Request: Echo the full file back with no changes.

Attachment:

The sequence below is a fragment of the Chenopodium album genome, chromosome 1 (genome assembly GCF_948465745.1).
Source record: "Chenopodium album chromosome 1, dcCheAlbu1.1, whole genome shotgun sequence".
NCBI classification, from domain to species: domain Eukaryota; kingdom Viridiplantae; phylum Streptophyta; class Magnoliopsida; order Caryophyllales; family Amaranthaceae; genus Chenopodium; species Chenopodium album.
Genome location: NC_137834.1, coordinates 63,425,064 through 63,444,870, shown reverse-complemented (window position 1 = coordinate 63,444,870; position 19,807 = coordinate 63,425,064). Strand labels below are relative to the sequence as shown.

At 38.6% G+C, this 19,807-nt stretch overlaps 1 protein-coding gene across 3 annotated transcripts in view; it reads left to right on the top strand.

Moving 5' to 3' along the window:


The sequence below is a fragment of the Chenopodium album genome, chromosome 1 (genome assembly GCF_948465745.1).
Source record: "Chenopodium album chromosome 1, dcCheAlbu1.1, whole genome shotgun sequence".
NCBI classification, from domain to species: domain Eukaryota; kingdom Viridiplantae; phylum Streptophyta; class Magnoliopsida; order Caryophyllales; family Amaranthaceae; genus Chenopodium; species Chenopodium album.
Genome location: NC_137834.1, coordinates 63,425,064 through 63,444,870, shown reverse-complemented (window position 1 = coordinate 63,444,870; position 19,807 = coordinate 63,425,064). Strand labels below are relative to the sequence as shown.

At 38.6% G+C, this 19,807-nt stretch overlaps 1 protein-coding gene across 3 annotated transcripts in view; it reads left to right on the top strand.

Moving 5' to 3' along the window: